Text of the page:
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Faculty

Name Research Area(s) PSU Profile
Donald Gill, PhD Donald Gill, Ph.D.
Professor and Chair
Cellular and Molecular Physiology
Our research focuses on calcium signaling.  Although calcium is known best for its role in the structure of bones and teeth, calcium plays an even more fundamental physiological role in controlling the essential functions of every cell type in the body. Calcium is pumped out of cells, and then flows back into cells through highly regulated calcium channels.  The calcium signals so generated control such basic functions as contraction, secretion, excitation, and the growth, division and death of cells.  Calcium entry channels are recognized as crucial regulatory targets through which the function of many cell types can be pharmacologically controlled.  Our laboratory studies the function and control of calcium signals generated through the activation of calcium channels. Gill Profile
 Alam Samina Alam, Ph.D.
Research Associate
Cellular and Molecular Physiology
Genetic variation in zinc transporters; functional characterization and molecular mechanisms of cellular zinc management during lactation and in breast cell dysfunction. Alam Profile
 Bronson,Sarah_pp Sarah K Bronson, Ph.D.
Associate Professor
Cellular and Molecular Physiology,
Director, Research Development & Interdisciplinary Research,
Co-Director Junior Faculty Development Program
Murine genome manipulation via embryonic stem cells; rodent models of diabetes Bronson Profile
 Chiang,Hui-Ling_pp Hui-Ling Chiang, Ph.D.
Professor
Cellular and Molecular Physiology
Molecular mechanisms responsible for the transport of exosomes across the plasma membrane. Exosomes participate in cell-cell communication and have been used for gene therapy and biomarker discovery. We use genetics, cell biology, and molecular biology approaches to study the molecular mechanisms responsible for the secretion and internalization of exosomes using Saccharomyces cerevisiae and Danio rerio as our model systems. Chiang Profile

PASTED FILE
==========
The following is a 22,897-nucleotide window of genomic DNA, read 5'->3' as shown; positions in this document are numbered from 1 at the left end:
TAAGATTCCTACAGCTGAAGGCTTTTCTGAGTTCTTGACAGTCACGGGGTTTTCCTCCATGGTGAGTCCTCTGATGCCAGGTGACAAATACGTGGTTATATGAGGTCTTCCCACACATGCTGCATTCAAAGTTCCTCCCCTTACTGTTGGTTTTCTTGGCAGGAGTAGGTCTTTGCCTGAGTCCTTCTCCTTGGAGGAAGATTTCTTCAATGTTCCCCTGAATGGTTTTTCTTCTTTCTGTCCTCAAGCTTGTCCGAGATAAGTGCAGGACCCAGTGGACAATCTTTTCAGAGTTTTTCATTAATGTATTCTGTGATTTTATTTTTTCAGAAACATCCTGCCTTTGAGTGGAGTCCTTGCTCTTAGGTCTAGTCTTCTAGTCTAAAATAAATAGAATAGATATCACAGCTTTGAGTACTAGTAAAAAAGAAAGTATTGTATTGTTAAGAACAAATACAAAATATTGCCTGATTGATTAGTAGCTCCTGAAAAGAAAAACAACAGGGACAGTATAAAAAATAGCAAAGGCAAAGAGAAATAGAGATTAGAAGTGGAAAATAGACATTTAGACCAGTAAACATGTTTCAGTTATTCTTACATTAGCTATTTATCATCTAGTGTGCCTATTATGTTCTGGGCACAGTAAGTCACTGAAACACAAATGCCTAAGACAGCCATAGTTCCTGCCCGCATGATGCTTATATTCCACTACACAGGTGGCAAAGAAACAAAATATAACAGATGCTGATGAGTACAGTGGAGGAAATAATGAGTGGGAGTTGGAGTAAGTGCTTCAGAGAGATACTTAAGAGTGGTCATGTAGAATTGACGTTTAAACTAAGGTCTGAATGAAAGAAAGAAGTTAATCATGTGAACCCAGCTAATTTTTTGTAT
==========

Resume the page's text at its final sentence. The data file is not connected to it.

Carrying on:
Coleman,Catherine_pp Catherine Coleman, Ph.D.
Assistant Professor
Cellular and Molecular Physiology
Structure and regulation of short-lived proteins; protein turnover in sepsis-induced muscle wasting Coleman Profile
 Dennis,Michael_pp Michael Dennis, Ph.D.
Assistant Professor
Cellular and Molecular Physiology
Molecular mechanisms that contribute to altered gene expression patterns in disease states, with a particular emphasis on diabetes.  Areas of focus include the impact of post-translational modification (i.e., phosphorylation and O-GlcNAcylation) of eukaryotic translation initiation factors (eIFs) and regulation of the master kinase mammalian target of rapamycin (mTOR.) Dennis Profile
  Ping Nian He,  Ph.D.
Professor
Cellular and Molecular Physiology
Cellular and molecular mechanisms that regulate microvessel permeability under physiological and pathological conditions. Special focuses on increased circulating microparticles in diabetes-associated microvascular complications, and the impact of diabetes-induced changes in hemorheological parameters on microvessel function and organ perfusion. We use individually perfused intact microvessels to investigate the signaling pathways and vascular wall structural changes that contribute to the changes of microvascular functions.  Both animal and patient blood samples are used to identify biomarkers for vascular complications. The experimental approaches include flow cytometry, and conventional and confocal fluorescence imaging in individually perfused microvessels and engineered microvessels using microfluidic devices in combination with electron microscopic studies. He Profile
Shannon Kelleher, Ph.D.
Associate Professor
Cellular and Molecular Physiology, Pharmacology, Surgery,
and Nutritional Sciences